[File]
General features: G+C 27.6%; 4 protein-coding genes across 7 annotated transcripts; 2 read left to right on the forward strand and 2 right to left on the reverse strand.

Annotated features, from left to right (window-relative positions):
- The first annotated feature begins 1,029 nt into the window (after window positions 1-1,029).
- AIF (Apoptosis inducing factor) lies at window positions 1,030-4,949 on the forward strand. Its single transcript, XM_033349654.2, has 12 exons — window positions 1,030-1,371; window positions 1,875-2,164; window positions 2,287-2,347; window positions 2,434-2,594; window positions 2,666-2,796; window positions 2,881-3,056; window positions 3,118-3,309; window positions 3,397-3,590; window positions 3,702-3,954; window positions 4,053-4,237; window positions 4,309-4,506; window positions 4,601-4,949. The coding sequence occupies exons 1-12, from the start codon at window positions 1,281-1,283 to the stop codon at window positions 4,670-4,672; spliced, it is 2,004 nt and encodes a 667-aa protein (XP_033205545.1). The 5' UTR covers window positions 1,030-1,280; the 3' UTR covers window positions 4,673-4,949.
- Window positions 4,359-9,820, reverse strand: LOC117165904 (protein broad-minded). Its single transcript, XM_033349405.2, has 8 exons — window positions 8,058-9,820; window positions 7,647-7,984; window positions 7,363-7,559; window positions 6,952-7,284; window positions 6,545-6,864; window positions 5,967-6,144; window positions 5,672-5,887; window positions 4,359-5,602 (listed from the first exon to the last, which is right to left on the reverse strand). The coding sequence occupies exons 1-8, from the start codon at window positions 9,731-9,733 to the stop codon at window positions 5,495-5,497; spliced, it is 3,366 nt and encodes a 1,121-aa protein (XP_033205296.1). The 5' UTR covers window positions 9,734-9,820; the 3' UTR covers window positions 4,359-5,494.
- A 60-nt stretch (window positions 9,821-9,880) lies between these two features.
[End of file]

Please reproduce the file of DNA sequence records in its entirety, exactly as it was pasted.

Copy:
General features: G+C 27.6%; 4 protein-coding genes across 7 annotated transcripts; 2 read left to right on the forward strand and 2 right to left on the reverse strand.

Annotated features, from left to right (window-relative positions):
- The first annotated feature begins 1,029 nt into the window (after window positions 1-1,029).
- AIF (Apoptosis inducing factor) lies at window positions 1,030-4,949 on the forward strand. Its single transcript, XM_033349654.2, has 12 exons — window positions 1,030-1,371; window positions 1,875-2,164; window positions 2,287-2,347; window positions 2,434-2,594; window positions 2,666-2,796; window positions 2,881-3,056; window positions 3,118-3,309; window positions 3,397-3,590; window positions 3,702-3,954; window positions 4,053-4,237; window positions 4,309-4,506; window positions 4,601-4,949. The coding sequence occupies exons 1-12, from the start codon at window positions 1,281-1,283 to the stop codon at window positions 4,670-4,672; spliced, it is 2,004 nt and encodes a 667-aa protein (XP_033205545.1). The 5' UTR covers window positions 1,030-1,280; the 3' UTR covers window positions 4,673-4,949.
- Window positions 4,359-9,820, reverse strand: LOC117165904 (protein broad-minded). Its single transcript, XM_033349405.2, has 8 exons — window positions 8,058-9,820; window positions 7,647-7,984; window positions 7,363-7,559; window positions 6,952-7,284; window positions 6,545-6,864; window positions 5,967-6,144; window positions 5,672-5,887; window positions 4,359-5,602 (listed from the first exon to the last, which is right to left on the reverse strand). The coding sequence occupies exons 1-8, from the start codon at window positions 9,731-9,733 to the stop codon at window positions 5,495-5,497; spliced, it is 3,366 nt and encodes a 1,121-aa protein (XP_033205296.1). The 5' UTR covers window positions 9,734-9,820; the 3' UTR covers window positions 4,359-5,494.
- A 60-nt stretch (window positions 9,821-9,880) lies between these two features.